“The Saxon Tales series continues with Lord Uhtred happily winding his days away in Bebbanburg, the family fortress that he has recaptured. He is an old man now but still a feared warrior by his foes. So much so, that they come up with a plan to lure him out of his castle. Uhtred is torn, who will he side with? Because he was born a Saxon, raised a Viking and has ties to the English throne and all come with many enemies he must battle.” – Craig at Walker
All Systems Red by Martha Wells
“A fun sci-fi romp about Murderbot, a slacker security android who’d rather Netflix than kill even though it has hacked it’s governor module and could be a rogue assassin if it wanted to be. Instead, Murderbot spends it’s time secretly streaming tv shows while half-heartedly doing its hired job to protect a group of scientists on what should have been a rather peaceful and boring exploration mission. But when strange forces threaten the lives of Murderbot’s charges, it has to press pause and get to work.” – Crystal at Kentwood
I Dream in Another Language
“In this beautifully shot and lush film, a young linguist named Martín travels to a small town in Tabasco to interview the last two surviving speakers of an indigenous language, only to find that they are sworn enemies and haven’t spoken with each other in fifty years.” – Mark at Krause Memorial
Three Identical Strangers
“A documentary on how triplets separated at birth and adopted into three different families found each other as young adult, with an unimaginable twisted secret. It is a bizarre and intriguing story.” – Megan at KDL’s Service Center
Catching Christmas by Terri Blackstock
“This is the first Christmas novel written by bestselling inspirational author, Terri Blackstock. While this story is different from her suspense titles, this novel of love and redemption will warm your heart. It is the perfect Christmas story to get you in the mood for the holidays.” – Barb, Information Substitute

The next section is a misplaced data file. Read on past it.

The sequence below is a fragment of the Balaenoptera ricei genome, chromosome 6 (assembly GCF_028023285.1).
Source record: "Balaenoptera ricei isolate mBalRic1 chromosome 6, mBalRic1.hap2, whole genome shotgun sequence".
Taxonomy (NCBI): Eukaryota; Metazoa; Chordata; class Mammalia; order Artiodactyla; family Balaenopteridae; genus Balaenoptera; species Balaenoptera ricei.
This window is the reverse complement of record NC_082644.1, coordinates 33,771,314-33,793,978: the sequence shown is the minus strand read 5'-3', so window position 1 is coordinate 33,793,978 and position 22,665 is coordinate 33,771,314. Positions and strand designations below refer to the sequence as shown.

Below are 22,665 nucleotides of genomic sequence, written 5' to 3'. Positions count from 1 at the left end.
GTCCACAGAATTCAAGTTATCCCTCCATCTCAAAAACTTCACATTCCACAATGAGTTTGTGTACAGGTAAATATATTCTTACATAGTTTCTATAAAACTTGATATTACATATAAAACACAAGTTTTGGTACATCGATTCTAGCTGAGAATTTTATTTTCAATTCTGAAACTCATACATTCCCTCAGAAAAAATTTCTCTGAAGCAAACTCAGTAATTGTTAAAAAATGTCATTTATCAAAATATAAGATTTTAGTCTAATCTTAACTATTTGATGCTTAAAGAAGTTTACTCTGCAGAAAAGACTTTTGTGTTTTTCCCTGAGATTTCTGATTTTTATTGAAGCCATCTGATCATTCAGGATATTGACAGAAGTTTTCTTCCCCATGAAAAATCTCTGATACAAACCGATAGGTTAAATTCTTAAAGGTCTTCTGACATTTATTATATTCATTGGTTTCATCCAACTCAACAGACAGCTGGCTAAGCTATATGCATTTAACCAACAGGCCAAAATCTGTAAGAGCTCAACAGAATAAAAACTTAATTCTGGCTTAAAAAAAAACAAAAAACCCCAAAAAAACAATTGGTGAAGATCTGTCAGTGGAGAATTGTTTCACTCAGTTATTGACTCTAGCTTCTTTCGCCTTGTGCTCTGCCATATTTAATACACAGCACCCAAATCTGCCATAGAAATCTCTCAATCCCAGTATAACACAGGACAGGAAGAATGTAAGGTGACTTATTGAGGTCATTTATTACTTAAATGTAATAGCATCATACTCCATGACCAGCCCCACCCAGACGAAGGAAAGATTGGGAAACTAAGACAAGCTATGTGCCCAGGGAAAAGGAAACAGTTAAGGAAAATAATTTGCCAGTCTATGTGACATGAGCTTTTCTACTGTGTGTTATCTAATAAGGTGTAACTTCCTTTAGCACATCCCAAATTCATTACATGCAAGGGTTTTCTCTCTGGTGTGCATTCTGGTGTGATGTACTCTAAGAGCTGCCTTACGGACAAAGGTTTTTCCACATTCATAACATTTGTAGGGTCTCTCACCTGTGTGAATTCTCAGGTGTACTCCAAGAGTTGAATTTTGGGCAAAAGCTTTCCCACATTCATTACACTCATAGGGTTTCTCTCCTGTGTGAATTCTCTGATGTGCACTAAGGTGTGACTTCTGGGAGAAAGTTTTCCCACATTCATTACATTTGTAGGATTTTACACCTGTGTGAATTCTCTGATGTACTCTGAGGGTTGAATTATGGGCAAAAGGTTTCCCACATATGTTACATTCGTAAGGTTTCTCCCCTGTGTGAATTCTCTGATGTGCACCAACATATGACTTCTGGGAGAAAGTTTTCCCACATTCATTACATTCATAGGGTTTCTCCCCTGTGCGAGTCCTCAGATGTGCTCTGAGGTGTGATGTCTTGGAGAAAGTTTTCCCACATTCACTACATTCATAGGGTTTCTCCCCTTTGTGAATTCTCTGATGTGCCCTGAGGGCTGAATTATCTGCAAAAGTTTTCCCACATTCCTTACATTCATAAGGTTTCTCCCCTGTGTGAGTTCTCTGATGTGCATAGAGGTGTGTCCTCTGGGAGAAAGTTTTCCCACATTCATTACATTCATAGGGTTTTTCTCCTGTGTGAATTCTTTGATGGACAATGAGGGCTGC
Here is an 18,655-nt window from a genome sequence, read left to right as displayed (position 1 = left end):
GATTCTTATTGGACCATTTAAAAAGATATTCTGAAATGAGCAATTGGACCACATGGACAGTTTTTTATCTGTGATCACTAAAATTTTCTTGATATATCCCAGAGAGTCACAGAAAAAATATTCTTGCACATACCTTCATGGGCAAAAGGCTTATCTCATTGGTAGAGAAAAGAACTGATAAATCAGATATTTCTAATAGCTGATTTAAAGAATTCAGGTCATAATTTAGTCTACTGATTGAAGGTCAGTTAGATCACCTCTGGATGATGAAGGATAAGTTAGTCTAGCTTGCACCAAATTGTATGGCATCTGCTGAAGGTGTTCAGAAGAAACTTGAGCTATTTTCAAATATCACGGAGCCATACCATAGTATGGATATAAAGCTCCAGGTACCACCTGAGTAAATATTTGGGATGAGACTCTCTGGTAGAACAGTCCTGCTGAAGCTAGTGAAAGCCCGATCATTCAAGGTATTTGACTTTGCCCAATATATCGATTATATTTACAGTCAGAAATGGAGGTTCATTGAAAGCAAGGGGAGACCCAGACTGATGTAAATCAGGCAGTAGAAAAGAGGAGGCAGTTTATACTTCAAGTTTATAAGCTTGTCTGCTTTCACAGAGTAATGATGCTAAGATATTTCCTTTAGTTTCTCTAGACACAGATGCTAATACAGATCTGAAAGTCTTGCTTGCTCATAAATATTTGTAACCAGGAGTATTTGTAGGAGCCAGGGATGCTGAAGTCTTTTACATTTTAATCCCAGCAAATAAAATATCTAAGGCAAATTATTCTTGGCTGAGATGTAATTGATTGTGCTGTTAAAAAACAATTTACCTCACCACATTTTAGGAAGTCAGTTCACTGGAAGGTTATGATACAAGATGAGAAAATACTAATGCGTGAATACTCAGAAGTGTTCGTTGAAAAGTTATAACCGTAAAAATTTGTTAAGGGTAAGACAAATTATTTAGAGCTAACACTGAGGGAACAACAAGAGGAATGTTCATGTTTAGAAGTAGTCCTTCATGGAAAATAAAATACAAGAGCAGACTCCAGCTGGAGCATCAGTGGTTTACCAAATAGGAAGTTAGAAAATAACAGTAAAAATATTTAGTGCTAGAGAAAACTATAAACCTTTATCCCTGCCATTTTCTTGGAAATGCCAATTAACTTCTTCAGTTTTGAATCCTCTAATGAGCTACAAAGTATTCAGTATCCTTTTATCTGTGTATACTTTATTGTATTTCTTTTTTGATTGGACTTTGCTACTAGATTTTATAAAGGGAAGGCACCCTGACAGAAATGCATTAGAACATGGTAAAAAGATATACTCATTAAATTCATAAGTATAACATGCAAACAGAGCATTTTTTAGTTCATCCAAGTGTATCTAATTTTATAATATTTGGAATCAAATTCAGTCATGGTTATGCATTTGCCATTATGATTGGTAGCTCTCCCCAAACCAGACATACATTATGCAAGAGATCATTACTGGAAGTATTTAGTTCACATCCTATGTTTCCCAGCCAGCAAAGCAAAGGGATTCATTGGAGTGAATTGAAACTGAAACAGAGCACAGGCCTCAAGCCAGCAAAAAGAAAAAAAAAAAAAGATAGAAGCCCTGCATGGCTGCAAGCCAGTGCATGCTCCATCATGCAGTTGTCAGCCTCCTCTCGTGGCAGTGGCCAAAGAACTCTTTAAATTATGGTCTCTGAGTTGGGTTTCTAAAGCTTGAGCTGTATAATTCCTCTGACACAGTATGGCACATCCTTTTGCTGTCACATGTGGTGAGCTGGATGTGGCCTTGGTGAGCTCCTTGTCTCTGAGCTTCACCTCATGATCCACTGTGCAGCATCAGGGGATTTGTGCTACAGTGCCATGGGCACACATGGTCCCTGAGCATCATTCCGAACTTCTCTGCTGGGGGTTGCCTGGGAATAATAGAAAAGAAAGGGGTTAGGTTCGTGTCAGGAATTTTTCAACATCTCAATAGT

An Irish Country Cottage: An Irish Country Novel (Irish Country Books) by Patrick Taylor
“Newest title of my favorite series. As always, it makes me want to live there amongst the wonderful people. We fans talked about who should be cast if it becomes a movie/TV series (I’d love to see as TV series!), and my answer was ‘Patrick himself as Dr. O’Reilly.’” – Yuko at KDL’s Service Center
The Reptile Club by Maureen Fergus
“It’s a cute, funny and imaginative book about a boy who starts a reptile club at school and has some surprise members who come to join!” – Jill at KDL’s Service Center
Front Desk by Kelly Yang
“This is an amazing book about a young Chinese immigrant named Mia who fights for acceptance and a chance for a prosperous life in the United States. It addresses many of the key issues that immigrants and minorities face such as racism and being taken advantage of for low pay. Yang does an amazing job at creating likeable and relatable characters.” – Brittany at Cascade Township